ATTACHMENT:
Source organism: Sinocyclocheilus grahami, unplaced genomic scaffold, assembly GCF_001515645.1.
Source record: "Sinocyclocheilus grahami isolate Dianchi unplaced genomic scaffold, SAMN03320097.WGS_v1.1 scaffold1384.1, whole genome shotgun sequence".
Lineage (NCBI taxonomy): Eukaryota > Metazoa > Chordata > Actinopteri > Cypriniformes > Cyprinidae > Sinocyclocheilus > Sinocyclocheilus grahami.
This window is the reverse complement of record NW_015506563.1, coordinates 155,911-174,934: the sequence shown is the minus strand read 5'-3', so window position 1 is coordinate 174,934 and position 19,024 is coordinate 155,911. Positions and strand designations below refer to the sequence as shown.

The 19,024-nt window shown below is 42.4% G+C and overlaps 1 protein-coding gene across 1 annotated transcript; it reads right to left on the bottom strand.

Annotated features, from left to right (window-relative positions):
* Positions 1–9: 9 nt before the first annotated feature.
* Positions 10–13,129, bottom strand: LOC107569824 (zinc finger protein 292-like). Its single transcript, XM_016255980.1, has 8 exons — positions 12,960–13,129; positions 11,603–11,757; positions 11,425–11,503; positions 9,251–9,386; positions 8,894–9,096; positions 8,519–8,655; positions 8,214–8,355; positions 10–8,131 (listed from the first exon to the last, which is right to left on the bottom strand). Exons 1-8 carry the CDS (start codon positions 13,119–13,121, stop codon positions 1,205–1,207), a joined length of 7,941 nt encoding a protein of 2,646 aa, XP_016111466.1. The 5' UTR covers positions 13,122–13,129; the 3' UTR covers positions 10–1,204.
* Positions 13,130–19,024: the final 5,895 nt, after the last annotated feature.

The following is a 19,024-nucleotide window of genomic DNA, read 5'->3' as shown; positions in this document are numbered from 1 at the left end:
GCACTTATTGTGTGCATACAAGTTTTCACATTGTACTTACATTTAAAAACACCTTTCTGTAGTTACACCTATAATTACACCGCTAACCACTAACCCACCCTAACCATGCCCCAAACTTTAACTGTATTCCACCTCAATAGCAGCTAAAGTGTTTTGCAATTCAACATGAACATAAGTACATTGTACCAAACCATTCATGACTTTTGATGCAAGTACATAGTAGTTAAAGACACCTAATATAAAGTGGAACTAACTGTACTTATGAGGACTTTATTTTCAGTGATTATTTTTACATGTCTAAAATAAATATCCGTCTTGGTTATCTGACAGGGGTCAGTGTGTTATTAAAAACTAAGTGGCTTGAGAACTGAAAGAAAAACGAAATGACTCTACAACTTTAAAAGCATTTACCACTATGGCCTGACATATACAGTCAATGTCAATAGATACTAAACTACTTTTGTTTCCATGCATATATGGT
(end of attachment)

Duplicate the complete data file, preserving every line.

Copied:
Source organism: Sinocyclocheilus grahami, unplaced genomic scaffold, assembly GCF_001515645.1.
Source record: "Sinocyclocheilus grahami isolate Dianchi unplaced genomic scaffold, SAMN03320097.WGS_v1.1 scaffold1384.1, whole genome shotgun sequence".
Lineage (NCBI taxonomy): Eukaryota > Metazoa > Chordata > Actinopteri > Cypriniformes > Cyprinidae > Sinocyclocheilus > Sinocyclocheilus grahami.
This window is the reverse complement of record NW_015506563.1, coordinates 155,911-174,934: the sequence shown is the minus strand read 5'-3', so window position 1 is coordinate 174,934 and position 19,024 is coordinate 155,911. Positions and strand designations below refer to the sequence as shown.

The 19,024-nt window shown below is 42.4% G+C and overlaps 1 protein-coding gene across 1 annotated transcript; it reads right to left on the bottom strand.

Annotated features, from left to right (window-relative positions):
* Positions 1–9: 9 nt before the first annotated feature.
* Positions 10–13,129, bottom strand: LOC107569824 (zinc finger protein 292-like). Its single transcript, XM_016255980.1, has 8 exons — positions 12,960–13,129; positions 11,603–11,757; positions 11,425–11,503; positions 9,251–9,386; positions 8,894–9,096; positions 8,519–8,655; positions 8,214–8,355; positions 10–8,131 (listed from the first exon to the last, which is right to left on the bottom strand). Exons 1-8 carry the CDS (start codon positions 13,119–13,121, stop codon positions 1,205–1,207), a joined length of 7,941 nt encoding a protein of 2,646 aa, XP_016111466.1. The 5' UTR covers positions 13,122–13,129; the 3' UTR covers positions 10–1,204.
* Positions 13,130–19,024: the final 5,895 nt, after the last annotated feature.

The following is a 19,024-nucleotide window of genomic DNA, read 5'->3' as shown; positions in this document are numbered from 1 at the left end:
GCACTTATTGTGTGCATACAAGTTTTCACATTGTACTTACATTTAAAAACACCTTTCTGTAGTTACACCTATAATTACACCGCTAACCACTAACCCACCCTAACCATGCCCCAAACTTTAACTGTATTCCACCTCAATAGCAGCTAAAGTGTTTTGCAATTCAACATGAACATAAGTACATTGTACCAAACCATTCATGACTTTTGATGCAAGTACATAGTAGTTAAAGACACCTAATATAAAGTGGAACTAACTGTACTTATGAGGACTTTATTTTCAGTGATTATTTTTACATGTCTAAAATAAATATCCGTCTTGGTTATCTGACAGGGGTCAGTGTGTTATTAAAAACTAAGTGGCTTGAGAACTGAAAGAAAAACGAAATGACTCTACAACTTTAAAAGCATTTACCACTATGGCCTGACATATACAGTCAATGTCAATAGATACTAAACTACTTTTGTTTCCATGCATATATGGT